It’s hard to forget “Angels in America” and the tragic hopelessness of the human immunodeficiency virus (HIV) community, when there was no cure in sight, in the mid-1980s. This was before anti-retroviral therapies radicalized the standard of care, providing positive health outcomes in the HIV arena. Not only were lives saved, but people were living longer and healthier. Medical innovation was at the core of this giant leap forward.
When it comes to medical innovation, the biopharmaceutical sector blazes a path within the global healthcare industry. The United States is responsible for more than half of all new innovative therapies and biotech patents. We are living in an era of accelerated medical innovation that has far-reaching consequences beyond discovery. Biopharmaceutical innovation is not only altering the future of medical breakthroughs and standard of care, but having a surprising effect on expanding the economy. One reason is the longer survivorship among patients and, for many, a subsequent return to a full, productive working life. In the last decade, new therapies as a direct result of a virtuous cycle of medical innovation accounted for 73 percent of the increase in life expectancy, compared with only 43 percent in the previous decade.
HIV and cancer were once a certain death sentence. But now people with cancer and HIV live longer, productive lives. These diseases, much like diabetes, have become chronic, manageable conditions. Since the mid-1990s, the death rate from HIV infections has dropped in countries with access to antiretroviral therapy. Cancer is heading in a similar direction. Due to new and novel therapies, cancer death rates have been on the decline over the past 30 years. By 2008, the five-year survival rate was at an all-time high of 67 percent. With the treatment landscape irrevocably changed by new innovation, people are living longer, productive, working lives, which has had a direct impact on our communities and economy. Since 1990, cancer medicines have helped generate 50 million life-years saved and $4.8 trillion in added income from cancer patients’ longer lives.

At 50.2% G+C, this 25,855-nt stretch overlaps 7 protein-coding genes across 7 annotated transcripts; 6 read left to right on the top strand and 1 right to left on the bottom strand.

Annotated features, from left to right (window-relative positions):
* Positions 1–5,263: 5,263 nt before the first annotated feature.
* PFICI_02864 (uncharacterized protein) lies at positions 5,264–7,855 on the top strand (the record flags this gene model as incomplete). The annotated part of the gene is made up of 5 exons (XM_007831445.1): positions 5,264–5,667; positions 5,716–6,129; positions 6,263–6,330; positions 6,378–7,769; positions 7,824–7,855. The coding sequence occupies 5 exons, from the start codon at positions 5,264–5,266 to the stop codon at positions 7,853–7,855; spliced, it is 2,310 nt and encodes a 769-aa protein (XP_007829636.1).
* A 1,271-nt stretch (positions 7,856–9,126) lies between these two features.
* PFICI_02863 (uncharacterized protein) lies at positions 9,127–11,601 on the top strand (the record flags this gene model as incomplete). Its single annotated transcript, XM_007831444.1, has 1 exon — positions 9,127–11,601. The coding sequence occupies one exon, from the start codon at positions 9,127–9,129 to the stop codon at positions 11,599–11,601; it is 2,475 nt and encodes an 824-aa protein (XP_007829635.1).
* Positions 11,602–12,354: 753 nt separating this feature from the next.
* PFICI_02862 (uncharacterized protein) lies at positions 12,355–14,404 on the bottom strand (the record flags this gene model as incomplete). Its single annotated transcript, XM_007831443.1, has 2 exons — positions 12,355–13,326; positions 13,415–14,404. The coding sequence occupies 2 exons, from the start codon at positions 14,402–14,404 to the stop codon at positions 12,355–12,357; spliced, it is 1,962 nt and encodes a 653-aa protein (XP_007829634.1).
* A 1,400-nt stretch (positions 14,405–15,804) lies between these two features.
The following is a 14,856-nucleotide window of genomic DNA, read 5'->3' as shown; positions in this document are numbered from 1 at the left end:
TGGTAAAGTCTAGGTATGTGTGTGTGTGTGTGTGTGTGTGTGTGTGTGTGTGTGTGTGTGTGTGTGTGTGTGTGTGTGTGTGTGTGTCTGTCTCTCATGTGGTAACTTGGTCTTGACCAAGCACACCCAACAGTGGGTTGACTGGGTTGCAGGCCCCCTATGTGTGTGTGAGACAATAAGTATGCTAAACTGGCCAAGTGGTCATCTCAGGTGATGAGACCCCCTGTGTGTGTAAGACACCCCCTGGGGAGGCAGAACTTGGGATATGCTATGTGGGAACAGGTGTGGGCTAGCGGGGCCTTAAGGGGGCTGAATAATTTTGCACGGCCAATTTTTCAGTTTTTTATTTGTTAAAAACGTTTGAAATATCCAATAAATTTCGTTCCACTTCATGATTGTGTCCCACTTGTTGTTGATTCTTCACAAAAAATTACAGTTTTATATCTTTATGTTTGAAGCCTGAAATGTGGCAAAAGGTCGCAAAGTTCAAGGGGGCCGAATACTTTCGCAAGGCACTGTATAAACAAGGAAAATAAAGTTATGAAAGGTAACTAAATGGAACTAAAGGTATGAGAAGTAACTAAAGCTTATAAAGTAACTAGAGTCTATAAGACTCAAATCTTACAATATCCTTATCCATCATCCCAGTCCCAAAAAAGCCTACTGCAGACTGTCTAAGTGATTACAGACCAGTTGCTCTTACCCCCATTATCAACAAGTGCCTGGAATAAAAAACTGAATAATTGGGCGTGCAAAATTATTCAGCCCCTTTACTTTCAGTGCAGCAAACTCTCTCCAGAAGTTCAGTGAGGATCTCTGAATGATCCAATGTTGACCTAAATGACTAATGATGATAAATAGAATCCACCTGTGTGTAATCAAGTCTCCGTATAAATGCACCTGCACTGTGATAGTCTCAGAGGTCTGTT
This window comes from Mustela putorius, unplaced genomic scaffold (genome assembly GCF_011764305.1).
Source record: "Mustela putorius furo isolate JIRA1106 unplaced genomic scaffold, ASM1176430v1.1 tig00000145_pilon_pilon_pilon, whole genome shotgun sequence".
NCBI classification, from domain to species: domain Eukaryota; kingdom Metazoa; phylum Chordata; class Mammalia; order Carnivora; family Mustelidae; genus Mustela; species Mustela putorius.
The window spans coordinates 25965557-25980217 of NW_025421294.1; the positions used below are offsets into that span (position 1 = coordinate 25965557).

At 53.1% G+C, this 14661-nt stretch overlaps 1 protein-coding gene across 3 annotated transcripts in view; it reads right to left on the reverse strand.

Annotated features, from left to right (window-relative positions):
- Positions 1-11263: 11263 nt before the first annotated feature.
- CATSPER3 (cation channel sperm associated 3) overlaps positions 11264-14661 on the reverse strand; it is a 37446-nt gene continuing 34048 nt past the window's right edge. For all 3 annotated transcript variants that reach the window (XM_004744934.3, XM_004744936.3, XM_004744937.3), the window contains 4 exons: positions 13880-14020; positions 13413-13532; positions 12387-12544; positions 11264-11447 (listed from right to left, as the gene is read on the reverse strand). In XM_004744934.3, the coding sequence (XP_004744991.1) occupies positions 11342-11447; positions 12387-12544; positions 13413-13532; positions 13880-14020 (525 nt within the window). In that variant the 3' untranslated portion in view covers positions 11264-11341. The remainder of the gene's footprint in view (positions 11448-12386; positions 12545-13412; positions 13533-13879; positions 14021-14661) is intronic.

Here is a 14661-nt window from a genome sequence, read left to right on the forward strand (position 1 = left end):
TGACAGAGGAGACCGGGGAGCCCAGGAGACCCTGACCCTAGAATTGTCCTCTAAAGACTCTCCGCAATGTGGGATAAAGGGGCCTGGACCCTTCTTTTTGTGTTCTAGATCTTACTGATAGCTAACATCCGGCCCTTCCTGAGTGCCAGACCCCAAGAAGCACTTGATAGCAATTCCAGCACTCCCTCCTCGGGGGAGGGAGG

Myeloma is a particularly interesting case in point. It is the second most common blood cancer after non-Hodgkin’s Lymphoma, with 66,000 Americans diagnosed in 2009. More than 35 percent of these patients are diagnosed between the ages of 45 and 65. These are people in the prime of their lives and their most economically fruitful years. Survivorship has radically increased over the last decade by 73 percent, meaning patients are living longer, consuming goods and services, and contributing to their communities through work, hobbies and activities.
“With the novel therapies we’re seeing a quantum leap in two-year survival from 50 percent to now 93 percent, which is just three percent short of what a healthy person of a comparable age could expect,” said Dr. Brian Durie, International Myeloma Foundation Chair, professor of medicine, hematologist/oncologist, Cedars-Sinai Outpatient Cancer Center, Los Angeles. And advances in therapies that allow patients to take a pill at home rather than travel to the hospital for invasive surgery or intravenous therapies are helping to keep employees at their jobs as much as possible.
In addition to the economic impact that longer survivorship has had on the economy, the biopharmaceutical industry has generated an influx of new jobs.
With medical innovation rapidly expanding the biopharmaceutical sector, there are now more than 810,000 jobs in the U.S. pharmaceutical industry. Not only is the industry itself prospering, but ancillary supporting industries are thriving. Each biotech job generates five additional jobs in other industries, accounting for a total of 3.4 million jobs supported by the biotech sector.
An interesting case to spotlight is the Human Genome Project. In some ways, this international effort is the grandfather of medical innovation. The decade-long project, completed in 2003, sequenced the entire human genetic code for the first time. It was a breathtaking scientific milestone, giving researchers and scientists priceless tools to draw upon and advance the course of human health. Not only has it irrevocably changed the face of research, but it has had a profound economic impact. In America alone, U.S. investment in the human genome project led to a $796 billion return on investment and the creation of 310,000 jobs. The Human Genome Project is a tremendous example of the symbiotic benefit achieved between medical innovation and the economy.
As medical innovation continues to have a far-reaching impact on our economy, we can expect to see further investment by the financial community to support and spawn new ideas. Though relatively new to the health care industry, biopharmaceutical companies, with their interest and emphasis on innovation, are taking center stage in expanding our economy, communities and lives. Given all that’s been achieved in a relatively short time—a couple of decades—since the discovery of antiretrovirals and novel cancer therapies, as long as we continue to fuel the virtuous cycle of medical innovation with pro-innovation and pro-patient policies, the future looks bright.